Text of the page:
Sometime* in 2021 SpaceX reached a milestone of more reuse missions than new booster missions.*Exactly when depends on how you count Falcon 1, Falcon Heavy, and rockets that did not reach orbit.
On December 21, 2021, SpaceX’s Falcon 9 rocket launched Dragon on the 24th Commercial Resupply Services (CRS-24) mission for NASA from historic Launch Complex 39A (LC-39A) at Kennedy Space Center in Florida, completing our 31st and final launch of the year. Dragon separated from Falcon 9’s second stage about twelve minutes after liftoff and will autonomously dock to the space station on Wednesday, December 22.CRS-24 also marked the 100th recovery of an orbital class rocket booster. SpaceX remains the only launch provider in the world capable of propulsive landing and re-flight of orbital class rockets. While most rockets are expended after launch — akin to throwing away an airplane after a cross-country flight — SpaceX is working toward a future in which reusable rockets are the norm. To date, SpaceX has:* Launched 138 successful missions;* Landed first stage rocket boosters 100 times; and* Reflown boosters 78 times, with flight-proven first stages completing 75 percent of SpaceX’s missions since the first re-flight of a Falcon 9 in 2017.2021 was particularly impressive, during which the SpaceX team:* Launched 94 percent of all missions on flight-proven Falcon 9 boosters;* Safely carried eight astronauts to the International Space Station for NASA, in addition to transporting ~28,000 pounds of critical cargo and scientific research to and from the orbiting laboratory;* Completed the world’s first all-civilian astronaut mission to orbit, which flew farther from planet Earth than any human spaceflight since the Hubble missions;* Launched humanity’s first planetary defense test to redirect an asteroid, among other important scientific missions; and* Deployed more than 800 Starlink satellites to low-Earth orbit which are helping to connect over 150,000 customers and counting around the world with high-speed, low-latency internet.In the year ahead, SpaceX’s launch cadence will continue to increase, as will the number of flight-proven missions, human spaceflights, Falcon Heavy missions, and people connected with internet by Starlink. We’re also targeting the first orbital flight of Starship, and have resumed development of a lunar lander for NASA that will help return humanity to the Moon, on our way to Mars and beyond.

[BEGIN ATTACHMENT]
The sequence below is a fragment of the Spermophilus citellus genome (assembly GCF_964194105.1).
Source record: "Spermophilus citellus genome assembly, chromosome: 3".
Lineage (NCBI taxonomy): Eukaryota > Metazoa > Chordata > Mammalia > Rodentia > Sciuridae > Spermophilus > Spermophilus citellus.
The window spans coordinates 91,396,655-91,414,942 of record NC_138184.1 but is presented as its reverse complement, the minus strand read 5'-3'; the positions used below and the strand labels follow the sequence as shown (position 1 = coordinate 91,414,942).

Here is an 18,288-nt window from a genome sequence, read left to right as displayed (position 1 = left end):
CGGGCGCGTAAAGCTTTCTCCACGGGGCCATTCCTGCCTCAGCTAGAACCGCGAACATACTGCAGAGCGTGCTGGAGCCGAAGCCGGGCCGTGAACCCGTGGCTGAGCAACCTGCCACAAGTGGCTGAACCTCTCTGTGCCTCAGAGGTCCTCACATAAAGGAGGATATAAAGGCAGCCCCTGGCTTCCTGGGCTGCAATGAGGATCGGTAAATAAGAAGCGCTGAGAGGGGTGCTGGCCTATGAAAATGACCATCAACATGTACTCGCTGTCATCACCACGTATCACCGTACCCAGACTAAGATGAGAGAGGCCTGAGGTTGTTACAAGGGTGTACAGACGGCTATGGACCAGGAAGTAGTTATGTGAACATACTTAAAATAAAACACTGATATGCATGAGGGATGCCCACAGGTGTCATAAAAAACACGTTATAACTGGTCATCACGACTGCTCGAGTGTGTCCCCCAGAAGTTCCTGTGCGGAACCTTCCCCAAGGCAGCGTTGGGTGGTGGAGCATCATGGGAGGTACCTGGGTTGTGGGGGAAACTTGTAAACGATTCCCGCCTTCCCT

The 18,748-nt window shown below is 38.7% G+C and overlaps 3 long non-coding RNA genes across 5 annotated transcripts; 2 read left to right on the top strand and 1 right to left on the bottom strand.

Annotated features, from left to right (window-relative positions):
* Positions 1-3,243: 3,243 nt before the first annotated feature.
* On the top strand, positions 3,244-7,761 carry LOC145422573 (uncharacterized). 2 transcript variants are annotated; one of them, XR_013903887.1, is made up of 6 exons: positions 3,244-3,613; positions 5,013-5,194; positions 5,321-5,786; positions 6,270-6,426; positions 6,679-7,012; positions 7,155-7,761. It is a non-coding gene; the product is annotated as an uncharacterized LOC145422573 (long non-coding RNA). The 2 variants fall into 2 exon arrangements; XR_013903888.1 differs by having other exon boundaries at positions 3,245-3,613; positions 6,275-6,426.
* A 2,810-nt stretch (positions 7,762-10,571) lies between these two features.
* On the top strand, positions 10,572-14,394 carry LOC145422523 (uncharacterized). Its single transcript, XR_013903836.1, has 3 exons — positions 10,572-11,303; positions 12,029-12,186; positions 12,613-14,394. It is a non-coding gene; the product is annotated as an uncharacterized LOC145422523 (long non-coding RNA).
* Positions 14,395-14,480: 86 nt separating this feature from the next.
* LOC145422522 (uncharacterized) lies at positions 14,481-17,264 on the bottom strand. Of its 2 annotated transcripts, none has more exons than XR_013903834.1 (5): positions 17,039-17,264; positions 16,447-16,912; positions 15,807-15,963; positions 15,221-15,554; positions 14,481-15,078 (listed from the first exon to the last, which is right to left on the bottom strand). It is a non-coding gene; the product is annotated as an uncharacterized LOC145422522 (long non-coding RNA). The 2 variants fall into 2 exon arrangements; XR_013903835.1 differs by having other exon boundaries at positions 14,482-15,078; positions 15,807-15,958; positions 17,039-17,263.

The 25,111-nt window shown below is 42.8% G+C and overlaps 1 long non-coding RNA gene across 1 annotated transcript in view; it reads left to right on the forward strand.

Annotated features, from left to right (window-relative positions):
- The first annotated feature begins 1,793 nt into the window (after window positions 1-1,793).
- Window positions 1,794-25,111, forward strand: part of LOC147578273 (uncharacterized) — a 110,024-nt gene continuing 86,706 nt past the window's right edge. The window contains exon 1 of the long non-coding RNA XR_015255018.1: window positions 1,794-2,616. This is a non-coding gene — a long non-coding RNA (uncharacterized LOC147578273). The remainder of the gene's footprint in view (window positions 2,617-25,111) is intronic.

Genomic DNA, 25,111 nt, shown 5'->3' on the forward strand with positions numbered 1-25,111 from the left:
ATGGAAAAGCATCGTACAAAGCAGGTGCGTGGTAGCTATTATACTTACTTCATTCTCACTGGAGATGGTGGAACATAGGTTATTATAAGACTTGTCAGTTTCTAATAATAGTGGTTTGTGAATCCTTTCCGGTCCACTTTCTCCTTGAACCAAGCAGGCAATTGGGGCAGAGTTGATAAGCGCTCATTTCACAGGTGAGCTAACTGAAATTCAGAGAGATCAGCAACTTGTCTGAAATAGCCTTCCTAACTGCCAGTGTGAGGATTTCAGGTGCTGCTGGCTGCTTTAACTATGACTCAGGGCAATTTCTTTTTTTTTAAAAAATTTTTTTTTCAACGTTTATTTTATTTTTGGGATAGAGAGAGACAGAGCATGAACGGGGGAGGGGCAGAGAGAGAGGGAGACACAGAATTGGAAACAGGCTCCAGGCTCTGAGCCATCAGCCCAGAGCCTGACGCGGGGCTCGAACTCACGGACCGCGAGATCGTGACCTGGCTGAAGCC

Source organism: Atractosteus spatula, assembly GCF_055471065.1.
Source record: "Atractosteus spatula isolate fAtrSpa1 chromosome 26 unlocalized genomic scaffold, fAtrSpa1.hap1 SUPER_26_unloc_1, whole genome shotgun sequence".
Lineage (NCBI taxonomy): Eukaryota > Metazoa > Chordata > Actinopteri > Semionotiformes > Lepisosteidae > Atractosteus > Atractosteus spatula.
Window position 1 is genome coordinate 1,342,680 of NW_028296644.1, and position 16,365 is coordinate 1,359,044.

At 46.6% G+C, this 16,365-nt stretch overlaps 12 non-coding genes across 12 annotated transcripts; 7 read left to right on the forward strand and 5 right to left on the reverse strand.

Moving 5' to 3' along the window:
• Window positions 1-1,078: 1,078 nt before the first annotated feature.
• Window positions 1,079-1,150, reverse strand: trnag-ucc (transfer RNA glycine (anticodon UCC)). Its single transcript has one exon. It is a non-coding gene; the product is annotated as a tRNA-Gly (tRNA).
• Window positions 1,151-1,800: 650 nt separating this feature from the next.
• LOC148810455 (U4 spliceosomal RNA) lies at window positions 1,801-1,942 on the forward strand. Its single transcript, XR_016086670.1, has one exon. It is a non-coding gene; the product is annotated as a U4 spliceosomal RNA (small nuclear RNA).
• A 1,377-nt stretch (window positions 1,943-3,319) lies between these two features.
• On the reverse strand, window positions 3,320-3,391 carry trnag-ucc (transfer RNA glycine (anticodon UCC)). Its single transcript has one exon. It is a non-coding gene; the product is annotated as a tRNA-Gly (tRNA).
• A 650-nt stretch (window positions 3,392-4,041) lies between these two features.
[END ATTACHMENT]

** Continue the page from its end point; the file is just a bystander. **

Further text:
Kudos to the entire SpaceX Team for an exceptionally successful year by any measure! - Charlie B.
Congratulations to SpaceX on the landing of the 100th Falcon booster! I admit being a skeptic when it was announced, now know I was wrong. SpaceX has disrupted the launch industry and set the reuability standard everyone is emulating. Remarkable achievement!
The 100th Falcon landing, on the anniversary of landing #1 no less! Huge credit to the teams that took something that worked *most* of the time a few years ago and made it a normal and reliable part of launch.Next up is 100% reusability, with Starship
The stat I like is that:1) Turksat 5B was launched by the 78th "previously flown F9 booster and FH cores"2) CRS24 was launched by B1069 and while half a dozen boosters have left Hawthorn for MacGregor since 1069, I don't think 1078 has left Hawthorn yet.So SpaceX has flown more "previously flown boosters" than "unflown boosters" on launchmissions.Carl
... Below is the number of each type of first stage flown on an orbital mission.Model Unflown Flown Total Falcon 1 5 0 5 ....
In my opinion, this is the week that significant reuse became fully accepted and the operational standard. We had a number of significant events over two launches:- They flew a customer mission on a seventh flight after having never gone beyond a third flight before. This marks a sudden departure from gradual envelope expansion to a regular commercial fleet.- NASA as one of their pickiest customers not only flew on a fourth flight after never going over two before, they flew after two demanding missions for other customers.- Both launches were after (multiple) Starlink missions which so far have been seen as low-risk life-leader experiments. Now those boosters are part of the normal rotation.And next week the NRO will fly on a fifth flight!
Quote from: AmigaClone on 12/27/2021 02:14 pm... Below is the number of each type of first stage flown on an orbital mission.Model Unflown Flown Total Falcon 1 5 0 5 ....That makes it look like there were five Falcon 1 boosters none of which flew. As that was obviously not the case, I'm guessing that by 'unflown' you mean they had not previously flown before?
Crew4 is launching on a -4 booster, twice the previous mark. Axiom-1 not announced yet.But that shows a lot of confidence and respect for flown boosters. And will allow a lot schedule flexibility.
Related news: NASA has amended the launch contract for the Surface Water and Ocean Topography (SWOT) mission. It will now fly on a flight-proven Falcon 9 booster rather than a new one.https://twitter.com/nextspaceflight/status/1512498083350736897
Even though I was always excited about utilizing flown @SpaceX boosters on principle and also the impact on mission cost, I have changed my opinion about them slightly: I now PREFER previously used boosters over totally new ones for most science applications.
A SpaceX launch with a brand new Falcon 9 booster is SUCH a rare sight these days!
Remember all those posts about how it was really, really, I mean really expensive to turn them around, but that they covered it up and had to conspire to charge their customers more?Or how some ULA peep actually knew how much it cost and why wouldn't anybody here listen to him?And other dubious rubbish. Those were fun.
Visualisation of new versus reused boostershttps://twitter.com/renatakonkoly/status/1512495754749026305QuoteA SpaceX launch with a brand new Falcon 9 booster is SUCH a rare sight these days!